NSS: government decision on caste discrimination shows "callous disregard for victims"
Posted: Mon, 23rd Jul 2018
The National Secular Society has accused the government of showing "callous disregard for victims" after it announced it would not explicitly recognise caste-based discrimination under equality legislation.
In its response to a public consultation, the Government Equalities Office said it would rely instead on 'emerging case-law as developed by courts and tribunals' to tackle the issue.
In justifying the decision, the government described legislating for caste as an "exceptionally controversial issue" and "deeply divisive within certain groups".
NSS president Keith Porteous Wood strongly criticised the decision.
"Choosing not to recognise caste-based discrimination under equality legislation demonstrates a callous disregard for victims.
"Legislation outlawing caste discrimination is the only way to provide legal protection at a reasonable cost. Case law remedies are uncertain and ruinously expensive as has already been demonstrated in the courts, where no one has yet succeeded in making a case.
"Victims being left with no legal protection is the most likely outcome of this decision, which could not be more at odds with Prime Minister May's commitment to help those disadvantage by their background.
"The government clearly feels under pressure not to upset 'high caste' Hindus, both in the UK and India. But the decision flies in the face of repeated pleas from the United Nations and there may yet be legal means to challenge it."
Dawn Butler MP, Labour's shadow minister for women and equalities, also expressed her disappointment at the decision.
"It is very disappointing that the government has performed a U-turn on the decision to bring caste discrimination under equality law," she said.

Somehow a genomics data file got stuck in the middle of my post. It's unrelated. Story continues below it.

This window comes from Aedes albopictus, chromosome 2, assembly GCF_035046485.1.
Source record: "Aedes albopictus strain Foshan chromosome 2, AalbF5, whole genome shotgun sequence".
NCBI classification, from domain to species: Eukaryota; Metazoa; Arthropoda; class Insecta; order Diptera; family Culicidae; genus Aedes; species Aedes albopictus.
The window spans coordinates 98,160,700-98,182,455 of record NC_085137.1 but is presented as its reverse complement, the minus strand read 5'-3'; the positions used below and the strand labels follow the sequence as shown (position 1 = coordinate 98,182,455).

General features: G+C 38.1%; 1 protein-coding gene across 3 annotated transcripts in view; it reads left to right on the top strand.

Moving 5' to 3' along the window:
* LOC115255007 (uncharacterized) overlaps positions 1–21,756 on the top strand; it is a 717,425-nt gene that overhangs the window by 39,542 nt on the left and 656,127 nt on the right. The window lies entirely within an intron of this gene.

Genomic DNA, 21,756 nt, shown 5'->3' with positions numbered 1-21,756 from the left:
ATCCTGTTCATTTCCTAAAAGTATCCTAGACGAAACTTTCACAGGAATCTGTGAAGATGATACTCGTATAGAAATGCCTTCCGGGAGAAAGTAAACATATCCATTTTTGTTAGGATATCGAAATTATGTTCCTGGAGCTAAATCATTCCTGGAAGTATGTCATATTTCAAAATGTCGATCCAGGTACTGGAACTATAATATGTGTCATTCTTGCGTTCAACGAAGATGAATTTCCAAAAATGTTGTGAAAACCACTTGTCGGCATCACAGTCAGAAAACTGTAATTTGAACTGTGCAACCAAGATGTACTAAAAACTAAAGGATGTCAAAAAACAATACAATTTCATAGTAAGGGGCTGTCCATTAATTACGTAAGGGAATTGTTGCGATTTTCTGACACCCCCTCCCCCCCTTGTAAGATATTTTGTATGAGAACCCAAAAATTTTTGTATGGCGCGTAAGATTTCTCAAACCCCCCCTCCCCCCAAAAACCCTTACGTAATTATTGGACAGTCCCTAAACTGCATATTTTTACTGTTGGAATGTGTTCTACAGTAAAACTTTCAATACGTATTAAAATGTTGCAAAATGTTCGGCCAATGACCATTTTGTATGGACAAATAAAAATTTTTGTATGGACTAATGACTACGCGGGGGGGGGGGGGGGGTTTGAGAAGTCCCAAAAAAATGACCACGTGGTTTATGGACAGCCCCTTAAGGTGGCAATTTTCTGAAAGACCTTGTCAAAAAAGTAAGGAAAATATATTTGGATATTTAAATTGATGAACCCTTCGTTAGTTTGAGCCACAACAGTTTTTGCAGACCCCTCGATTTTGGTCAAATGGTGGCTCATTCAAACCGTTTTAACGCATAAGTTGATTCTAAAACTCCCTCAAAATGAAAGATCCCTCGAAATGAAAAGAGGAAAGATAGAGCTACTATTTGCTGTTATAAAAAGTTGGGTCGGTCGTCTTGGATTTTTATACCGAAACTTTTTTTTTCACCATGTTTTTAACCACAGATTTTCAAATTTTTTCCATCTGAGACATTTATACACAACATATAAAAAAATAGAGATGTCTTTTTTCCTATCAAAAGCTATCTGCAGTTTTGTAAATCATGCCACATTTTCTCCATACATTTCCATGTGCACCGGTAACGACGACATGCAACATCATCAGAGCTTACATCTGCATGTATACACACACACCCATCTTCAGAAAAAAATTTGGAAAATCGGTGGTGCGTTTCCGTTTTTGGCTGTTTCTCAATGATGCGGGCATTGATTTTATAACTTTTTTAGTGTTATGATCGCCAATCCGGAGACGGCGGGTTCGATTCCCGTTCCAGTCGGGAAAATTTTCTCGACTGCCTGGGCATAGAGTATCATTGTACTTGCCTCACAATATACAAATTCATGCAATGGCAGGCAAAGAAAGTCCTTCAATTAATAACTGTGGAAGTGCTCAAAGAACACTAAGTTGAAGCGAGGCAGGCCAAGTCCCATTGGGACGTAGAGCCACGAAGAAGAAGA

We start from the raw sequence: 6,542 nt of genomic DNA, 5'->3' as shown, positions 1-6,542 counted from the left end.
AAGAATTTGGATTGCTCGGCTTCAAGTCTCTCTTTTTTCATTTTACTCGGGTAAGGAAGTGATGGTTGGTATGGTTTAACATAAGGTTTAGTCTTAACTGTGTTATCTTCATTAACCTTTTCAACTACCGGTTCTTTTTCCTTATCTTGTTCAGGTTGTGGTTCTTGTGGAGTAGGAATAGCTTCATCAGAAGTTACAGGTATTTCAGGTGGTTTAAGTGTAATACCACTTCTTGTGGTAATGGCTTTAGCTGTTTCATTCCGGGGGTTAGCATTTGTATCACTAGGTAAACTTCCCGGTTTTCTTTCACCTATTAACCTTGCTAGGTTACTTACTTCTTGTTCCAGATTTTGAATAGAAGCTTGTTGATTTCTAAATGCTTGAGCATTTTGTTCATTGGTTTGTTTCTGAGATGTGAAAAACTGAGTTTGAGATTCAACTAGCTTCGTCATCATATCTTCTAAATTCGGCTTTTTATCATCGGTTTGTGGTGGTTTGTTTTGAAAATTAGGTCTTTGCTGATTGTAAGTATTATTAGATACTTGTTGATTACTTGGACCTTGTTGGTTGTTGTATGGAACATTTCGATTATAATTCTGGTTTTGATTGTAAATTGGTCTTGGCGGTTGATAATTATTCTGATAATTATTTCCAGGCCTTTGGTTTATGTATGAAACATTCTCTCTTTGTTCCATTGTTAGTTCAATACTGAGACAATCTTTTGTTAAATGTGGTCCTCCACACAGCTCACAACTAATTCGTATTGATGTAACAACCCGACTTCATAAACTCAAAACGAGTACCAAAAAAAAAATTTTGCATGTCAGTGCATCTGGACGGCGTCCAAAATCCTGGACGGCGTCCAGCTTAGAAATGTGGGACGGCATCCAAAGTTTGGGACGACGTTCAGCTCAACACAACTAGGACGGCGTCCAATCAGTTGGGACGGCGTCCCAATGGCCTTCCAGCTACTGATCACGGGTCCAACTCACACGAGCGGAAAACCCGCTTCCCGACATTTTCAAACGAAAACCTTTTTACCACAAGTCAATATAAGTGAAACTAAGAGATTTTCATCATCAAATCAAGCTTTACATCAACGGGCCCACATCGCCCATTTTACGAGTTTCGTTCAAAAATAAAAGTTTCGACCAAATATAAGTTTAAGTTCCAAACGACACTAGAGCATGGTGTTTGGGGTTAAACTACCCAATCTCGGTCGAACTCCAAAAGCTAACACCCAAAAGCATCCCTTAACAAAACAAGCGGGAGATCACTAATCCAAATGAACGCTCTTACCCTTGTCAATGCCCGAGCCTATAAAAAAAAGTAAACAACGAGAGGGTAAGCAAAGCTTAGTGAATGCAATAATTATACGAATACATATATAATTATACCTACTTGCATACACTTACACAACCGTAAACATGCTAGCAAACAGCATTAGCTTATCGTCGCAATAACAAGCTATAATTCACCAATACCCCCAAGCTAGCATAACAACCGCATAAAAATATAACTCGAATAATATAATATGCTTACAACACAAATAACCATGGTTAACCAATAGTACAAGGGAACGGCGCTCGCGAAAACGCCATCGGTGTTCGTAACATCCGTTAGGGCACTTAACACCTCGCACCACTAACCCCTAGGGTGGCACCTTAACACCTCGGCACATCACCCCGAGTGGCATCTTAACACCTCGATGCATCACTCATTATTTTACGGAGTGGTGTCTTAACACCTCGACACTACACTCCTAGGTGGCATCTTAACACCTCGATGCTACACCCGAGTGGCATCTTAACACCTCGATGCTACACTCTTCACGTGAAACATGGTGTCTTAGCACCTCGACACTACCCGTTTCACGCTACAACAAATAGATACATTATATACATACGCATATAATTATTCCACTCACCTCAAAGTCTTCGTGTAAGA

"Caste-based prejudice and discrimination is a gross violation of human rights and must not be tolerated. All individuals have the right to protection against discrimination on the basis of their caste or perceived caste, in the same way that they do on the basis of race or gender."
Research has estimated that at least 50,000 (and perhaps in excess of 200,000) people living in the UK are regarded by some as 'low caste' and at risk of caste discrimination. The research found evidence of caste-based discrimination, harassment and bullying present in employment, education and in the provision of services.
Between March and September 2017 the government's equalities office consulted on whether legal protection for victims of caste-based discrimination could best be protected through developing case law (where caste can be seen as an aspect of ethnicity) or by outlawing caste through the Equality Act 2010.
A provision in the act that enabled secondary legislation to be passed by a ministerial order was replaced in 2013 by an instruction by parliament to the government to outlaw such discrimination. Following this consultation, the government proposes to repeal these provisions.
Over half of the respondents to the consultation were 'in favour of relying on case-law'. Over 20% rejected both options, which the government considered as a call to "introduce new legislation that would prevent the possibility of caste being a legal concept in domestic law". The government rejects this position.
In its response the government said it considered it "likely that anyone who believes that they have been discriminated against because of caste could bring a race discrimination claim under the existing ethnic origins provisions in the Equality Act 2010".
It argues that there is no universally accepted definition of caste, and so "case-law can be more flexible and allows the concept of caste to be developed and refined over time" – but only in cases where a claimant can show that their caste is related to their ethnic origin, religion or belief.
Meena Varma, Director of Dalit Solidarity Network UK, was shortlisted for the 2018 Secularist of the Year award for her work tackling caste based discrimination. Speaking at the event earlier this year, she said: "Caste discrimination is a human rights issue and can only be addressed when it is seen through a lens separate to religion and when the rich and powerful are not the only ones to have the ear of governments."
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